All of this being said, you can imagine how thrilled I was that the Michelin Guide Chicago announced its Bib Gourmand winners this morning and our neighborhood was well represented.

The Bib Gourmand award is a Michelin Guide distinction awarded to restaurants judged to offer very good food at a very good value. For Michelin’s purposes, a “very good value” means an appetizer and entree, plus a glass of wine, will cost $40 or less. The Michelin Guide Chicago won’t announce their stared recipients until next week, and while I’m eager to find out who made the cut, the Bib Gourmand are more our taste. “These restaurants represent the inspectors’ favorites,” says Jean-Luc Naret, director of the Michelin Guide. “I call them the gems of Chicago, restaurants that deserve to be recognized for good food.”

The restaurants awarded include, Los Nopales, Opart Thai, Brown Trout, Lula Café, Spacca Napoli, Urban Belly, and West Town Tavern. Surprisingly left off the list was Chicago’s encased meats emporium, Hot Doug’s, which is leading some to speculate if Doug will be awarded a Michelin Star (since Bib Gourmand recipients will not be awarded a Michelin Star). We shall find out next week!

Lula Cafe

Lula Cafe

2011 Michelin Guide Chicago Bib Gourmand Winners:

Ann Sather
Belly Shack
Bistro 110
The Bristol
Ceres’ Table
De Cero
Frances’ Deli
Frontera Grill
Gilt Bar
Girl & The Goat
Green Zebra
Han 202
Kith & Kin
La Creperie
La Petite Folie
Los Nopales
Lula Café
M. Henry
Mixteco Grill
Opart Thai House
Paramount Room
The Publican
The Purple Pig
Raj Darbar
Riccardo Trattoria
Spacca Napoli
Taste of Peru
Thai Village
Twin Anchors
West Town Tavern

The Harvest Season

19 Oct

Fall is definitely upon us and with the beautiful weather we’ve been having, it’s a sin to stay indoors on these lovely days. This past weekend we trekked out to Glenview to Wagner Farm for some good ol’ fashioned tractor rides, pumpkin patches and Halloween fun.

The Merritts enjoying the autumn beauty

Checking out the tractor!

I love the strong correlation this time of year between autumn festivities and cooking in the kitchen. When I’m outside on crisp days, it inspires me to cook and even (gasp) bake! I don’t just want to decorate the house with gourds and squash, I want to make meals out of them. We’ve had butternut squash, spaghetti squash, and acorn squash at least once a week this season.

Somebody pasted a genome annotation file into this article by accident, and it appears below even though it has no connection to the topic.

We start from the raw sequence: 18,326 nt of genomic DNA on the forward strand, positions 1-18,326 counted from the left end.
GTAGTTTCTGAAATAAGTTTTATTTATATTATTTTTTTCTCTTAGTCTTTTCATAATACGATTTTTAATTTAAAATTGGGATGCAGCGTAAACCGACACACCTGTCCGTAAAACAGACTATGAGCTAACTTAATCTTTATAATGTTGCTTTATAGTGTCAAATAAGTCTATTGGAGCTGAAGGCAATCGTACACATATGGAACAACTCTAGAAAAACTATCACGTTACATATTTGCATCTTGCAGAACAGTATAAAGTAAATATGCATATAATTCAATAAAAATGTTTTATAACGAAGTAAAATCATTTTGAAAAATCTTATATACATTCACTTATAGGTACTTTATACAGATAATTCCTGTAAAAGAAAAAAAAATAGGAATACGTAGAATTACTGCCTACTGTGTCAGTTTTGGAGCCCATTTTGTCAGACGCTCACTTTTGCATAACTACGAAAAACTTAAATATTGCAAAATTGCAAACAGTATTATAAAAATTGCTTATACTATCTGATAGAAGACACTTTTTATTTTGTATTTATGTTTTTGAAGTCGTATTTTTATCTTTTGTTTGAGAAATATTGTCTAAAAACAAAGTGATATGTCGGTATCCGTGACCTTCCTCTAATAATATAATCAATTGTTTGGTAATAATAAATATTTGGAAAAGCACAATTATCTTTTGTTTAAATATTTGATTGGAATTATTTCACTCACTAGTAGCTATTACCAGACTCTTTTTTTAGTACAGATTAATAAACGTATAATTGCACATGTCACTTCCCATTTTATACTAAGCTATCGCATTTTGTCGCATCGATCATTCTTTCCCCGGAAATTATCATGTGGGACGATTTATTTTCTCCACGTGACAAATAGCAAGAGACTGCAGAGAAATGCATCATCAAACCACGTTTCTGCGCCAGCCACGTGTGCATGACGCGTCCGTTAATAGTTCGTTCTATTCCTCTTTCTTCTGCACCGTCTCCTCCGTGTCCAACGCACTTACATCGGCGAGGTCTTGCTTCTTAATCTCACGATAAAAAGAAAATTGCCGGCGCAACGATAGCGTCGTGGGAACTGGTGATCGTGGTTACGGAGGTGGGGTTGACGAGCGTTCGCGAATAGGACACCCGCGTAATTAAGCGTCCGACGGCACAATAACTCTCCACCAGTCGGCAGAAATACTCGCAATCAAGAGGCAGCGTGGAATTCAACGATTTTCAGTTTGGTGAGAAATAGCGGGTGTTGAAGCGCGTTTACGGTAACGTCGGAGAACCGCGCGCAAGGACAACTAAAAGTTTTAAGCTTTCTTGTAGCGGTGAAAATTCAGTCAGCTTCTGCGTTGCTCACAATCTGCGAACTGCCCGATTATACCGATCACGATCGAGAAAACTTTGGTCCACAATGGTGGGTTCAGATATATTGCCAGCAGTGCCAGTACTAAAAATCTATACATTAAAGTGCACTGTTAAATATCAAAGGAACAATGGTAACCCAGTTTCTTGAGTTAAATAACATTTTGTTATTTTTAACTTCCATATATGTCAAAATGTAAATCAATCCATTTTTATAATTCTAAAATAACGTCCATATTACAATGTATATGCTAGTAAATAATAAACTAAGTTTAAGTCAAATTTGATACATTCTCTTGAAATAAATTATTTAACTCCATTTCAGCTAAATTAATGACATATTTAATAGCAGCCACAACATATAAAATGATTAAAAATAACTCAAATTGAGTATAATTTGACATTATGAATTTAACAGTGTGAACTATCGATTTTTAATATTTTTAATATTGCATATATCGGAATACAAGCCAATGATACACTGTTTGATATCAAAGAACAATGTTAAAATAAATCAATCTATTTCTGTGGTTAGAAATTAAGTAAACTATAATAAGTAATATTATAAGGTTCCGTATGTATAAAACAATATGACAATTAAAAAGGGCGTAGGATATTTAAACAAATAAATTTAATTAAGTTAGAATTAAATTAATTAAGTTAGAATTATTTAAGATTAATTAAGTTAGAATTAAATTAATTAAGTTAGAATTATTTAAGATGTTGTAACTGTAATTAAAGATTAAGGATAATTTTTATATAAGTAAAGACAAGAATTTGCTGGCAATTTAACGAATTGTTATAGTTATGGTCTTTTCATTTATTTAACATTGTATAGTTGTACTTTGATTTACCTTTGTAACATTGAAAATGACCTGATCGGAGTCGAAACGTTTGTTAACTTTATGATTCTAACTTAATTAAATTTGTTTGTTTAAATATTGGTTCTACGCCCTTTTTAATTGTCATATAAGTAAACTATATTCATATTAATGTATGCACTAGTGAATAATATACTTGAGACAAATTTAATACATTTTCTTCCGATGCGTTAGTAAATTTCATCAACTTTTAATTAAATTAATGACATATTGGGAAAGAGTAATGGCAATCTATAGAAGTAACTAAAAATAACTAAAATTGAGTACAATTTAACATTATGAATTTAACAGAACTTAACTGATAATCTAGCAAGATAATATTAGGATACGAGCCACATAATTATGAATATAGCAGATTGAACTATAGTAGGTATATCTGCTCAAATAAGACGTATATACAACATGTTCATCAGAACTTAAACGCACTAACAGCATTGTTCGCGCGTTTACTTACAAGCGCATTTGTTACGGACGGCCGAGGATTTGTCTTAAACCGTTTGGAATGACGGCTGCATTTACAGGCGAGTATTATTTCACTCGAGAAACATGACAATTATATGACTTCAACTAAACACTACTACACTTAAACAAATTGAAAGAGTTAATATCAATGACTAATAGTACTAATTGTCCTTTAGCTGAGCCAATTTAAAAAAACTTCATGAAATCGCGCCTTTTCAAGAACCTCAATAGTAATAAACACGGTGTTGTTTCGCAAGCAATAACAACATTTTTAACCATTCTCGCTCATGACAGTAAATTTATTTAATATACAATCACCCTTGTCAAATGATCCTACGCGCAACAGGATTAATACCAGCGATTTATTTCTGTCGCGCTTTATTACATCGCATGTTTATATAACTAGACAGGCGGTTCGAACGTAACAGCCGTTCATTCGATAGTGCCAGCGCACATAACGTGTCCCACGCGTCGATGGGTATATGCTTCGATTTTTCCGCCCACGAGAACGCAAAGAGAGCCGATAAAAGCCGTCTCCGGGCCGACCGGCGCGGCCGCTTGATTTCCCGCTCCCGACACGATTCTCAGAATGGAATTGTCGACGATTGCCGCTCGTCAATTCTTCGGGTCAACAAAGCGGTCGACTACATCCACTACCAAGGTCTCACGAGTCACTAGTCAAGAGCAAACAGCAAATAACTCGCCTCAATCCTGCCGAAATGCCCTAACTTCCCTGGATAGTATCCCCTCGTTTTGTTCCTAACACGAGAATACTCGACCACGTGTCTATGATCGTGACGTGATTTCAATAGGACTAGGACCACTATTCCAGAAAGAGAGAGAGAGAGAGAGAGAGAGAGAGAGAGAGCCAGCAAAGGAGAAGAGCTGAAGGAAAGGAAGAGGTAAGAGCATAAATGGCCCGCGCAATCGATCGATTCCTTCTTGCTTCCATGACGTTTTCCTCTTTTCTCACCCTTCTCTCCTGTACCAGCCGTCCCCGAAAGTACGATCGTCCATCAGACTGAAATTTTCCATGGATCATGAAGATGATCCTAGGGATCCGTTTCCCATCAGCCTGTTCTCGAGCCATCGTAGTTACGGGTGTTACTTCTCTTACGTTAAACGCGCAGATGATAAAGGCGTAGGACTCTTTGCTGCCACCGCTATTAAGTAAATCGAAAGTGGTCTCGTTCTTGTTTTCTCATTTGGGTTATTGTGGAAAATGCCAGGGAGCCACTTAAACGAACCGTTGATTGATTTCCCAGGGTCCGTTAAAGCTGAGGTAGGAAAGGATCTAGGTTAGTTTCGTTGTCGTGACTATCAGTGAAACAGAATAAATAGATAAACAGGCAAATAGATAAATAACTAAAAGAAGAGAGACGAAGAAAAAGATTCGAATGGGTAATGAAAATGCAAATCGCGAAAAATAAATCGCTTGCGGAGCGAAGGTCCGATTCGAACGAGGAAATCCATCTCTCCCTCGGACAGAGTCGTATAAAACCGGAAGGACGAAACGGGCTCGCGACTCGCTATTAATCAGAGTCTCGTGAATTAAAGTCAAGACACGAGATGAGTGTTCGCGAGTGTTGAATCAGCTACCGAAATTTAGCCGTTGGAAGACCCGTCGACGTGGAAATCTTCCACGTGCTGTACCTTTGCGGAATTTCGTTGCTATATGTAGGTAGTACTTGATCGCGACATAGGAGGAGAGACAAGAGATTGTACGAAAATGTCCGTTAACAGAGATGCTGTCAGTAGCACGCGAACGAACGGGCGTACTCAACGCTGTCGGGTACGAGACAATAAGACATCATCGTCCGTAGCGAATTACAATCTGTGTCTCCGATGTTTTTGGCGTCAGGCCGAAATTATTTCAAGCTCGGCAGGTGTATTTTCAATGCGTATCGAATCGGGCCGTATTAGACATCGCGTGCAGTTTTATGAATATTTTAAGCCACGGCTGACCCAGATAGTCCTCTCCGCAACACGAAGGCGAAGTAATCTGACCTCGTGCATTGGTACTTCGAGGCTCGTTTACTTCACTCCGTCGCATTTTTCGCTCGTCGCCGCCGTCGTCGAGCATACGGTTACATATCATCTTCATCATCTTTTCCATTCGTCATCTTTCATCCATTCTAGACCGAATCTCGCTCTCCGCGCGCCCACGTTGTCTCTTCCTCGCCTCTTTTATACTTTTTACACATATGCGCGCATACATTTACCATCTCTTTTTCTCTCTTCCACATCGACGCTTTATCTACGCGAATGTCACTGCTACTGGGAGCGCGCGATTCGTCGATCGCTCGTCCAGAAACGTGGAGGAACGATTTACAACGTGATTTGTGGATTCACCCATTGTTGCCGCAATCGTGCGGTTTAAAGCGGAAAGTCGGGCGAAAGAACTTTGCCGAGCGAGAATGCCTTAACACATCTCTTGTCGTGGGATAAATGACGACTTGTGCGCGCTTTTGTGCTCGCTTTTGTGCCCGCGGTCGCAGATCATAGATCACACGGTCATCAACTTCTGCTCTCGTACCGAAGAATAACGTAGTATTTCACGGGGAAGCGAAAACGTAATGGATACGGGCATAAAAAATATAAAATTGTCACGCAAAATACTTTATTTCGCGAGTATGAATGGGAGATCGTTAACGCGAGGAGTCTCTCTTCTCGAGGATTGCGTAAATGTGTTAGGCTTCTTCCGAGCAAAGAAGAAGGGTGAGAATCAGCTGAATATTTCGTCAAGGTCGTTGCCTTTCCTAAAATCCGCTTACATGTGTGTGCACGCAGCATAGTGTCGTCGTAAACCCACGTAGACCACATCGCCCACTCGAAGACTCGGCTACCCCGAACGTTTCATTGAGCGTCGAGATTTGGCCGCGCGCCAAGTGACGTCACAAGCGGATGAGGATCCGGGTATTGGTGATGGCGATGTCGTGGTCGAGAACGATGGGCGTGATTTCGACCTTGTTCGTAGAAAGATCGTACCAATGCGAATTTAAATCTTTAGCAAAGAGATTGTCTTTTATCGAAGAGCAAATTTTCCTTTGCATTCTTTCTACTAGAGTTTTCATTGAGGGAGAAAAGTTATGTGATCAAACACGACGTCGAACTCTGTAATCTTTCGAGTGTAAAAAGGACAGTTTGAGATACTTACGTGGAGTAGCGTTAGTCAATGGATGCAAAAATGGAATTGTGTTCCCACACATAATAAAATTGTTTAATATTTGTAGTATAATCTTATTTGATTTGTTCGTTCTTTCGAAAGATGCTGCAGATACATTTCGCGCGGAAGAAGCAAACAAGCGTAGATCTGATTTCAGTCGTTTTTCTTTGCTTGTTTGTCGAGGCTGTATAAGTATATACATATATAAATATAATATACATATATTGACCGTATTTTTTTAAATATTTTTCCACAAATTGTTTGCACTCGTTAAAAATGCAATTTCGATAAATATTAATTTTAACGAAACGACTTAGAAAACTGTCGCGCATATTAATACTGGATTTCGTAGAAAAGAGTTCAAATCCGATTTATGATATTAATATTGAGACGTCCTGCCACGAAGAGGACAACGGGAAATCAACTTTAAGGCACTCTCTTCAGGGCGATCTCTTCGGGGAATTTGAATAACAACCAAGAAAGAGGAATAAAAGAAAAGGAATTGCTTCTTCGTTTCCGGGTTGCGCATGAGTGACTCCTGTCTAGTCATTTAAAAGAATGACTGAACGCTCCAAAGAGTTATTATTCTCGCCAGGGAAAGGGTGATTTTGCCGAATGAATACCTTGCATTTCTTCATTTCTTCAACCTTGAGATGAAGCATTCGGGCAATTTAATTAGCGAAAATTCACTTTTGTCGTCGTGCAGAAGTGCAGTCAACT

It’s also fun because now I’m not only making food for me and my husband, but for the baby as well. He’s a big fan of butternut squash and sweet potatoes as well as broccoli and apples (random and sounds kind of gross, but not bad).

For the other Mama foodies out there, here are a couple easy little recipes I’m using, with harvest ingredients, for the baby’s food.

Peas and Pears

  • Peel three pears, trim out seeds and dice
  • Steam for 15 minutes
  • Puree and place in a bowl
  • Steam about three cups of broccoli
  • Puree the broccoli
  • Mix in the pear puree
  • Voila!

TIP: store in small GladWare containers. They’re cheaper than the “baby” marketed versions and the lids stay on better.

Butternut squash and sweet potatoes

  • Peel (carefully!) the squash, de-seed it and cut into cubes
  • Peel potatoes (about three) and dice up
  • Steam squash and potatoes together for 20 minutes
  • Puree together
  • Voila!

Sinfully Simple Lasagna

9 Oct


Lasagna from Women's Day

Lasagna from Women's Day


Growing up, my mom was known throughout my family, immediate and extended, for her signature lasagna. I have memories of her making pan after pan for large family parties out in eastern Long Island; she even catered my uncle’s wedding with lasagna. So needless to say, the term lasagna was always one associated with much labor and ferocity. But my God was it delicious.

As I started to dabble in the kitchen, lasagna remained one of those culinary entities that intimidated the hell out of me. Visions of bubbling sauce, boiling noodles, messy aprons danced through my head. But it was the New Years eve of my sophomore year in college that I decided to embark on the quest to serve lasagna at a party with friends.

I called my mom, got her recipe and set forth. It wasn’t pretty. But, it wasn’t that bad. Once I was able to wrap my brain around it (sauce, noodle, ricotta, cheese, sauce and repeat) I realized this could be a really fun dish to improvise and play around with.

Fast forward 10 years and I still enjoy making lasagna. I love to add veggies, flavor aspects, etc… And just recently, I discovered the most amazing tool out there to even further simplify this no-longer-as-scary-as-I-thought dish: no-boil noodles. I thought they were a myth. I thought they would taste like leather (and maybe to more refined pasta pallets, they do, but not to me).  Turns out, the no-boil noodles just got lasagna back into our monthly meal rotation. This is also a great meal because you get a ton of leftovers for lunch throughout the week.